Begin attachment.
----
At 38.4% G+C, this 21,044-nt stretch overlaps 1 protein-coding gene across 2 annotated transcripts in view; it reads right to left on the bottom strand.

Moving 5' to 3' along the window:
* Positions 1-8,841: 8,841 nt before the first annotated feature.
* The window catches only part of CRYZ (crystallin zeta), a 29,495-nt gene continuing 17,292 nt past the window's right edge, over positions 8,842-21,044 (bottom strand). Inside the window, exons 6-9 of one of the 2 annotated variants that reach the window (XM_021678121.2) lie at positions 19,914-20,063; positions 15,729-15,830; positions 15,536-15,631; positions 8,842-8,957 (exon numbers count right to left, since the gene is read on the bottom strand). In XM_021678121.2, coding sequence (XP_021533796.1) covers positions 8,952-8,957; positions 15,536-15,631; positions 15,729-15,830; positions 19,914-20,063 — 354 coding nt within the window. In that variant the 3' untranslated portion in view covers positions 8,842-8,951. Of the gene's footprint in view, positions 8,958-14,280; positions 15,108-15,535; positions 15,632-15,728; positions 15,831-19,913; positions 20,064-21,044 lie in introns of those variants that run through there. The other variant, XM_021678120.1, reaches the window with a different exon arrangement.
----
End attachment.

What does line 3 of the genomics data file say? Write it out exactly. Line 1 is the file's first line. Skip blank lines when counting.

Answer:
* Positions 1-8,841: 8,841 nt before the first annotated feature.